33. 33. Quality Gurus <ul><li>Armand V. Feigenbaum </li></ul><ul><ul><li>Developed concept of total quality control (TQC) </li></ul></ul><ul><ul><li>Responsibility for quality must rest with the persons who do the work ( quality at the source ) </li></ul></ul><ul><li>Kaoru Ishikawa </li></ul><ul><ul><li>Wrote Guide to Quality Control in 1972 </li></ul></ul><ul><ul><li>Credited with the concept of quality circles </li></ul></ul><ul><ul><li>Suggested the use of fishbone diagrams </li></ul></ul>
  34. 34. Quality Gurus <ul><li>Genichi Taguchi </li></ul><ul><ul><li>Contends that constant adjustment of processes to achieve product quality is not effective </li></ul></ul><ul><ul><li>Instead, products should be designed to be robust enough to handle process and field variation </li></ul></ul>
  35. 35. Quality Drives the Productivity Machine <ul><li>If production does it right the first time and produces products and services that are defect-free, waste is eliminated and costs are reduced. </li></ul><ul><li>Estimated that 20-25% of COGS in the US is spent on finding and correcting errors </li></ul><ul><li>Quality management programs today are viewed by many companies as productivity improvement programs. </li></ul>
  36. 36. Dimensions of Quality: Manufactured Products <ul><li>Performance </li></ul><ul><ul><li>basic operating characteristics of a product; how well a car is handled or its mileage </li></ul></ul><ul><li>Features </li></ul><ul><ul><li>“ extra” items added to basic features, such as a stereo CD or a leather interior in a car </li></ul></ul><ul><li>Reliability </li></ul><ul><ul><li>probability that a product will operate properly within an expected time frame; that is, a TV will work without repair for about seven years </li></ul></ul>
  37. 37. Dimensions of Quality: Manufactured Products (cont.) <ul><li>Conformance </li></ul><ul><ul><li>degree to which a product meets pre–established standards </li></ul></ul><ul><li>Durability </li></ul><ul><ul><li>how long product lasts before replacement </li></ul></ul><ul><li>Serviceability </li></ul><ul><ul><li>ease of getting repairs, speed of repairs, courtesy and competence of repair person </li></ul></ul>
  38. 38. Dimensions of Quality: Manufactured Products (cont.) <ul><li>Aesthetics </li></ul><ul><ul><li>how a product looks, feels, sounds, smells, or tastes </li></ul></ul><ul><li>Safety </li></ul><ul><ul><li>assurance that customer will not suffer injury or harm from a product; an especially important consideration for automobiles </li></ul></ul><ul><li>Perceptions </li></ul><ul><ul><li>subjective perceptions based on brand name, advertising, and the like </li></ul></ul>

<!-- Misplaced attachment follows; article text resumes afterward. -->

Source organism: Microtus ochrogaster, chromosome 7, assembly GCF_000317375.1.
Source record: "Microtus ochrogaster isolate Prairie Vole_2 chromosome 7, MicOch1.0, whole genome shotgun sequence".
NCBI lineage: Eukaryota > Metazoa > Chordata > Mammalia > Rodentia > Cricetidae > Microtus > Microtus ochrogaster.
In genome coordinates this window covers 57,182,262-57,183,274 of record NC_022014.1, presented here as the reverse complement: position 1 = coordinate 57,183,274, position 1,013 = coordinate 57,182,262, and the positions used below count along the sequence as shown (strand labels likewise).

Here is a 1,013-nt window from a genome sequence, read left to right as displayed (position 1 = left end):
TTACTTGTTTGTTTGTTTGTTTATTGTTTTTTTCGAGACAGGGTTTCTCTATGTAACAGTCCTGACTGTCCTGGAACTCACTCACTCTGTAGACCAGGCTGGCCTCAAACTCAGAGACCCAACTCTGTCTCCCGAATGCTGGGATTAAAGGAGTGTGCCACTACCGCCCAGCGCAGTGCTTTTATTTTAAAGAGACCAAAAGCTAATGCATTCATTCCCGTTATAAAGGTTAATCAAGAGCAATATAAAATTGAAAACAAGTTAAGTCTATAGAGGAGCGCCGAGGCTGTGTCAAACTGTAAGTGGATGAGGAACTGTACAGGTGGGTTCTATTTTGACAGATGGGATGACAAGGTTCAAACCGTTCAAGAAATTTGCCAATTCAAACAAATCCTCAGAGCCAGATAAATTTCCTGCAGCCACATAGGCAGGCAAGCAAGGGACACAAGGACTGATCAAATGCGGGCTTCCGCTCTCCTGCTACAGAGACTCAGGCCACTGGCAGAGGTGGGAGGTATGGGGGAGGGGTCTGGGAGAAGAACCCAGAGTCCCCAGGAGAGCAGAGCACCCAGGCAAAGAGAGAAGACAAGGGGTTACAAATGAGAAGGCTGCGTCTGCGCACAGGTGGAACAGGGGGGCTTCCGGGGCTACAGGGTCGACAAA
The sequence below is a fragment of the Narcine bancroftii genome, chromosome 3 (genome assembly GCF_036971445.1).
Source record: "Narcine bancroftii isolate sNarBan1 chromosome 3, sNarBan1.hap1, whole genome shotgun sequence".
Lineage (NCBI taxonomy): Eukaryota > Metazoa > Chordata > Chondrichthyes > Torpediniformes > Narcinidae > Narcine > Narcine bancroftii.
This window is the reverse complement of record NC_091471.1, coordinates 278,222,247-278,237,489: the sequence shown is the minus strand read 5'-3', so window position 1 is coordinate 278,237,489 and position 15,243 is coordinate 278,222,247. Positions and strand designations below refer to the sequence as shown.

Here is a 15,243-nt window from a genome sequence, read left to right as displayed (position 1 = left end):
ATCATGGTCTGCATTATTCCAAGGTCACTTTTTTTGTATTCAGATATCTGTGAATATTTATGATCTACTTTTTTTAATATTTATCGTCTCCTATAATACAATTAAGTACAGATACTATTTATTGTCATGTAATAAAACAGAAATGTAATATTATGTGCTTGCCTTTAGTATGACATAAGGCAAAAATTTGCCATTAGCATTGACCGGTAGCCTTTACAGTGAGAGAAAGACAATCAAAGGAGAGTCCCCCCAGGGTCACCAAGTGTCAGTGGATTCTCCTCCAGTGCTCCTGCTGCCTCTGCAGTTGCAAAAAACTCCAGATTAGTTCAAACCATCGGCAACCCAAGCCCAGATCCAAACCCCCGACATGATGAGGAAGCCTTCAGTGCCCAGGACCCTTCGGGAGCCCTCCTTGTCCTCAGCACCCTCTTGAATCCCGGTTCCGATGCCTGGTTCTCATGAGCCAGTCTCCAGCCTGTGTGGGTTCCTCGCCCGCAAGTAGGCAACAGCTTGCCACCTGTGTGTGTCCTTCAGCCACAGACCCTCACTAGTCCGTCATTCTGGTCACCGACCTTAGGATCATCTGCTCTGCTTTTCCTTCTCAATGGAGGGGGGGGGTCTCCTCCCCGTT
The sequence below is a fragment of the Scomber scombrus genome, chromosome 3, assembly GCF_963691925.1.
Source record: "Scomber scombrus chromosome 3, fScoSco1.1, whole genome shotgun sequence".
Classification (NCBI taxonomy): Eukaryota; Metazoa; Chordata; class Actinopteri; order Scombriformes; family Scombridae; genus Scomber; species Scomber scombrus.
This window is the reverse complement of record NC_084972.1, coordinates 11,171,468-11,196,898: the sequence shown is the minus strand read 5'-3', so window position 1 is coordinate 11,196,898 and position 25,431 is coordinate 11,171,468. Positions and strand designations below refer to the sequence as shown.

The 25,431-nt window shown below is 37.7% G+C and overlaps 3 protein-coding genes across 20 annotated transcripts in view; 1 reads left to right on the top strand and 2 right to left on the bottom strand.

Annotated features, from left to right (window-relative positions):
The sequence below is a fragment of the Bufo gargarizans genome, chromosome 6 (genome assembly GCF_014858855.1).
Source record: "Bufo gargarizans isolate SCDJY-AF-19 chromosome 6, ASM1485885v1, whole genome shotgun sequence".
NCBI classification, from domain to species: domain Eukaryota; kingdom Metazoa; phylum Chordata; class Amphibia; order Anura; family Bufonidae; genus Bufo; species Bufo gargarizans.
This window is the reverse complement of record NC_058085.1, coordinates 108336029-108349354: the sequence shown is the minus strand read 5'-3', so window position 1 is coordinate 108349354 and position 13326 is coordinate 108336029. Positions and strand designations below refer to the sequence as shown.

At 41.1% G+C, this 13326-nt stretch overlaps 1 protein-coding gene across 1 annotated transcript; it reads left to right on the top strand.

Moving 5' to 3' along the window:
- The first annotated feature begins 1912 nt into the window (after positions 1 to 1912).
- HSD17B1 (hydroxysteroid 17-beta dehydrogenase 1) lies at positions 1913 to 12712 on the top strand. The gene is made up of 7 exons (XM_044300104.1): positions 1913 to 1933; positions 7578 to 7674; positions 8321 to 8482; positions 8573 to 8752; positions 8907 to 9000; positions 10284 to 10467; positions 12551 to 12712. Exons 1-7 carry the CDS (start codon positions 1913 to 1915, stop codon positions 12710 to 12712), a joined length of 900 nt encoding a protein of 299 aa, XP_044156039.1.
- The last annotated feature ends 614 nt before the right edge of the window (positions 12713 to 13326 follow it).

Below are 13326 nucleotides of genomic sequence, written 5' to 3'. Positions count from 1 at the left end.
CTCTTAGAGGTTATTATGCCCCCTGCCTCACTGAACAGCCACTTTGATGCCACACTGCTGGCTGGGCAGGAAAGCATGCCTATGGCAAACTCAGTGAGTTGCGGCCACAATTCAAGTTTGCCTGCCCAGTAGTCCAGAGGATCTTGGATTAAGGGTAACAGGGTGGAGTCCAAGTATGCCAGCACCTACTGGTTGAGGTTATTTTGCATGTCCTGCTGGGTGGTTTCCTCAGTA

39. 39. Dimensions of Quality: Service <ul><li>Time and Timeliness </li></ul><ul><ul><li>How long must a customer wait for service, and is it completed on time? </li></ul></ul><ul><ul><li>Is an overnight package delivered overnight? </li></ul></ul><ul><li>Completeness: </li></ul><ul><ul><li>Is everything customer asked for provided? </li></ul></ul><ul><ul><li>Is a mail order from a catalogue company complete when delivered? </li></ul></ul>
  40. 40. Dimensions of Quality: Service (cont.) <ul><li>Courtesy: </li></ul><ul><ul><li>How are customers treated by employees? </li></ul></ul><ul><ul><li>Are catalogue phone operators nice and are their voices pleasant? </li></ul></ul><ul><li>Consistency </li></ul><ul><ul><li>Is the same level of service provided to each customer each time? </li></ul></ul><ul><ul><li>Is your newspaper delivered on time every morning? </li></ul></ul>
  41. 41. Dimensions of Quality: Service (cont.) <ul><li>Accessibility and convenience </li></ul><ul><ul><li>How easy is it to obtain service? </li></ul></ul><ul><ul><li>Does a service representative answer you calls quickly? </li></ul></ul><ul><li>Accuracy </li></ul><ul><ul><li>Is the service performed right every time? </li></ul></ul><ul><ul><li>Is your bank or credit card statement correct every month? </li></ul></ul><ul><li>Responsiveness </li></ul><ul><ul><li>How well does the company react to unusual situations? </li></ul></ul><ul><ul><li>How well is a telephone operator able to respond to a customer’s questions? </li></ul></ul>
  42. 42. Meaning of Quality: Producer’s Perspective <ul><li>Quality of Conformance </li></ul><ul><ul><li>Making sure a product or service is produced according to design </li></ul></ul><ul><ul><ul><li>if new tires do not conform to specifications, they wobble </li></ul></ul></ul><ul><ul><ul><li>if a hotel room is not clean when a guest checks in, the hotel is not functioning according to specifications of its design </li></ul></ul></ul>
  43. 43. Meaning of Quality: A Final Perspective <ul><li>Consumer’s and producer’s perspectives depend on each other </li></ul><ul><li>Consumer’s perspective: PRICE </li></ul><ul><li>Producer’s perspective: COST </li></ul><ul><li>Consumer’s view must dominate </li></ul>
  44. 44. Meaning of Quality Fitness for Consumer Use Producer’s Perspective Consumer’s Perspective Quality of Conformance <ul><li>Conformance to specifications </li></ul><ul><li>Cost </li></ul>Quality of Design <ul><li>Quality characteristics </li></ul><ul><li>Price </li></ul>Marketing Production Meaning of Quality